“I think the best things that I got out of (MSU Denver) were the real-life experience and exposure to local journalists,” she said, referring to the University’s connection to reputable, Pulitzer Prize-winning journalists such as Walgren.
After her graduation from MSU Denver in December 2011, Millis returned to Haiti on her own. “My promise to myself was that I would always come back to Haiti and try to learn more about the culture of the country,” she said.
But true to her drive and creativity, Millis also raised the money and worked with University department heads to figure out how to write that experience into her minor, which she customized through the University’s Individualized Degree Program.
A risk pays off
Before and after graduation, Millis interned in newsrooms at the Denver Post, the Loveland Reporter-Herald, the Minneapolis Star Tribune and the Tampa Bay Times/St. Petersburg Times and landed her first staff job at the Casper (Wyoming) Star-Tribune. In spring 2013, she got an offer from Walgren to come work with her at the San Francisco Chronicle.
“That was a really formative time in my career,” she said. “The Chronicle was really important – it took me from being a good worker and a good staffer to the next level of what my capabilities were.”
There, she learned how to photograph violent protests, dodging tear gas and explosives. She also covered intimate community stories and long-term stories, spending six months on a piece about the effects of the California drought after Walgren, then the director of photography, gave her the assignment.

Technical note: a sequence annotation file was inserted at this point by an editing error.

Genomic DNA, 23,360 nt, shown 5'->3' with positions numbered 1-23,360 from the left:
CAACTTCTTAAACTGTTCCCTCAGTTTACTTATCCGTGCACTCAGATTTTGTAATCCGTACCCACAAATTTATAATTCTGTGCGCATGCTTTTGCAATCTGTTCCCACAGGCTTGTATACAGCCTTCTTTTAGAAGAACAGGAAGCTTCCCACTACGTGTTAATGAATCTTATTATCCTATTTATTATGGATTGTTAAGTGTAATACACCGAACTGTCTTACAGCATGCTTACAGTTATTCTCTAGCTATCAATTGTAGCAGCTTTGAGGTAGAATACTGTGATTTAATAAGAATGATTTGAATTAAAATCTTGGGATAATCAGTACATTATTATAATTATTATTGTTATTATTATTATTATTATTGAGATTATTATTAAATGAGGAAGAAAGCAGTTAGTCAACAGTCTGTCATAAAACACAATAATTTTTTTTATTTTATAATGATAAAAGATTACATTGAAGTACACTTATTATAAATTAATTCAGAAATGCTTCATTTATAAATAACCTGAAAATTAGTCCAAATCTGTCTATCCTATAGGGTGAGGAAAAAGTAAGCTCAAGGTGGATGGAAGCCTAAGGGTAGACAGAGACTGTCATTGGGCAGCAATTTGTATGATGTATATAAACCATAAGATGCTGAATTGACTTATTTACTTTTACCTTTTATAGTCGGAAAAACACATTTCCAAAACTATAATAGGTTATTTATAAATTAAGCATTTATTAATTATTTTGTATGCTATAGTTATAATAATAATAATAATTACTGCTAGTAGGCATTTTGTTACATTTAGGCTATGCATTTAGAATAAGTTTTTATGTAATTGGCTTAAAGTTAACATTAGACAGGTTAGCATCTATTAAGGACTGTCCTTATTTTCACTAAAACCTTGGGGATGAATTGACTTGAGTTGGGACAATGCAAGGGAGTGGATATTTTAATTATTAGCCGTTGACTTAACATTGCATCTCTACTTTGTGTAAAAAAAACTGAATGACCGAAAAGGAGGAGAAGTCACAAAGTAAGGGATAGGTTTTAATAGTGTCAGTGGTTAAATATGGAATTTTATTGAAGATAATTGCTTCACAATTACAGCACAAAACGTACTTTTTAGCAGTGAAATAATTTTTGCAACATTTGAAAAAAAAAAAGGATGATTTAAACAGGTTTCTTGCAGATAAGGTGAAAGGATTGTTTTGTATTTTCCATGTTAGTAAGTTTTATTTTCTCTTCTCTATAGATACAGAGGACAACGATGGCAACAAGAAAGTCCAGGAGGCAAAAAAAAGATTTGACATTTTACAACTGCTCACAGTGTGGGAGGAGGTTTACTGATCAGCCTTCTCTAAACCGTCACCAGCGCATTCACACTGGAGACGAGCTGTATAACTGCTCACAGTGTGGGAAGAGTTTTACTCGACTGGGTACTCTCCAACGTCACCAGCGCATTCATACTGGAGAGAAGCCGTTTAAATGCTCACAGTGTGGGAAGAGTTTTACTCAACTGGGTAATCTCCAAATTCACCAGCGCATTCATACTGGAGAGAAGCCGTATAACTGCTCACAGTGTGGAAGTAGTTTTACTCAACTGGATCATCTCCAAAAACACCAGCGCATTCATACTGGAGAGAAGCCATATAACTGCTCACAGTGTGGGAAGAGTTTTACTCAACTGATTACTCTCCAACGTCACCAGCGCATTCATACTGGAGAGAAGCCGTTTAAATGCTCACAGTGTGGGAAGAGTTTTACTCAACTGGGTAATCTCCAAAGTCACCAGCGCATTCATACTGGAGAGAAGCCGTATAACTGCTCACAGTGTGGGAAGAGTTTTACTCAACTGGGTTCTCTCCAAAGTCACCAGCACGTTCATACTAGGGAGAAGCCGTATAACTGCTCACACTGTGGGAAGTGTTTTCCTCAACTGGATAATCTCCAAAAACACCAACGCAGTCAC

“That was kind of like handing the keys to a tank to someone and being like, here you go, figure it out,” she said.
After four-plus years at the Chronicle, a photographer job opening at Reuters based in Washington, D.C., caught Millis’ eye. She doubted that she’d have a chance at such a competitive job, but she applied anyway — and she got it.
“I think I’ve worked really hard to get to where I am, but they certainly took a risk on me,” Millis said, noting that she wasn’t a political photographer at the time and her eye was different than typical political coverage. “I think they said later that that’s why they went with me because they did want to shake things up.”
When she reflects on the state of journalism in the U.S., Millis is keenly aware that the country is increasingly hostile for journalists. Fortunately, Reuters takes safety seriously, and Millis is dedicated to bringing mental-health issues to the forefront in her field.
Looking forward, Millis hopes to mentor other women in her field, especially women of color. “I love photojournalism. It’s a really incredible job. It’s an honor to be able to be witness and be welcomed into people’s lives and to see things I normally would never see.”
She hopes to keep chasing stories that she’s passionate about and help others do the same.
“We can’t be activists as journalists,” she said, “but I can do things within journalism to try and help improve our industry. So that’s what I try and do.”